Researchers may have uncovered a key reason some people remain sharp as a tack into their 80s and 90s: Their brains resist the buildup of certain proteins that mark Alzheimer’s disease.
The study focused on what scientists have dubbed “super agers” — a select group of older folks who have the memory performance of people decades younger.
Compared with older people who had average brain power, super agers showed far less evidence of “tau tangles” in their brains, the researchers found.
Tau is a protein that, in healthy brain cells, helps stabilize the internal structure. But abnormal versions of tau — ones that cling to other tau proteins — can develop as well.
In people with Alzheimer’s, the brain is marked by a large accumulation of those tau tangles, as well as “plaques,” which are clumps of another protein called amyloid.
For years, amyloid plaques have gotten most of the attention as a potential target for Alzheimer’s treatment, said researcher Tamar Gefen, who led the new study.
But a body of evidence tells a different story: It’s the buildup of tau — not amyloid — that correlates with a decline in memory and thinking skills, said Gefen, an assistant professor at Northwestern University Feinberg School of Medicine, in Chicago.
These latest findings on super agers, she said, are in line with that research.
It’s not clear how many super agers are out there. One reason is that there’s no single definition of the term, said Claire Sexton, director of scientific programs and initiatives at the Alzheimer’s Association.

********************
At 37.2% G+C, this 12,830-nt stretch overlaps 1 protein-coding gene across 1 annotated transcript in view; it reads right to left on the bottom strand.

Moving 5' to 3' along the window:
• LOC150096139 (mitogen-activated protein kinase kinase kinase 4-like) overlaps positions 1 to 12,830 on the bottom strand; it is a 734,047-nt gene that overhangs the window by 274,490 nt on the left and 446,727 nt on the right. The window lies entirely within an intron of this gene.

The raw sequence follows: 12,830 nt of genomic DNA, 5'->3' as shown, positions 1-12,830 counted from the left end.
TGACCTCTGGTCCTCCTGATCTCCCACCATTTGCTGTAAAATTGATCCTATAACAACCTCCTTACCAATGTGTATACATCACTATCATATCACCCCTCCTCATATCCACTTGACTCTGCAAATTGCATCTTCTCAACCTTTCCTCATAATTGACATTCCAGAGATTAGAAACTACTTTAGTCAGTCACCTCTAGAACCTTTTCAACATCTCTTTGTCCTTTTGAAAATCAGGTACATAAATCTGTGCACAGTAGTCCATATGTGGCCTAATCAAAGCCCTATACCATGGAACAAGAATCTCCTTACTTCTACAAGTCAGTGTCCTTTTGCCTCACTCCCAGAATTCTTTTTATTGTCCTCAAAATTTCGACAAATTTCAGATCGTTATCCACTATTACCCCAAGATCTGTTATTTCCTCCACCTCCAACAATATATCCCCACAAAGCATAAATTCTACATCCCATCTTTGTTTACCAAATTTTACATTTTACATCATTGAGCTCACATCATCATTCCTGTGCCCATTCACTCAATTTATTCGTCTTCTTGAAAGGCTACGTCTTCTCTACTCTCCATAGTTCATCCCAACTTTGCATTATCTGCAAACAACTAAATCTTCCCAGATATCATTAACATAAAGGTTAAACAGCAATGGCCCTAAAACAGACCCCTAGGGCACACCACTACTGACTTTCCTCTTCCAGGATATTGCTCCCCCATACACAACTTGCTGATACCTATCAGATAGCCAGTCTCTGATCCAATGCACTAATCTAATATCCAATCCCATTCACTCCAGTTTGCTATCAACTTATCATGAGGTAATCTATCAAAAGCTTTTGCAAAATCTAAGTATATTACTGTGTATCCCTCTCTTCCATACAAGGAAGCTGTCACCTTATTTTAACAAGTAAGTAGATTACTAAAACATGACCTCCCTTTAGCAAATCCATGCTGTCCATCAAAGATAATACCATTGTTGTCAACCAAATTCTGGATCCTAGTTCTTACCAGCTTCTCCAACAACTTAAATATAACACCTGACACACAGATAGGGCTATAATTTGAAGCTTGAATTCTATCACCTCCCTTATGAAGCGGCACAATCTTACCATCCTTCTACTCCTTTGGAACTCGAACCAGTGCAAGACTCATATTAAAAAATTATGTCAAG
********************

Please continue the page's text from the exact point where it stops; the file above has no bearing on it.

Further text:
This study involved people aged 80 and older. But other research, Sexton said, has narrowed the focus to unusually sharp 90-somethings, or even centenarians.
The million-dollar question is: What does it take to be a member of this elite group?
It’s likely super agers have genetics to thank, in part, according to Sexton.
But in all probability, she said, it’s a mix of good genes, lifestyle factors and exposures over a lifetime, from physical activity, to social engagement, to mentally stimulating experiences.
In fact, previous research at Northwestern has shown those are common habits of super agers.
Gefen and her colleagues have also found brain differences between super agers and their peers with typical brain power: For example, super agers have more tissue volume in a brain region involved in processes like motivation and decision-making. Super agers also show a greater density of cells called Von Economo neurons, which are linked to social intelligence.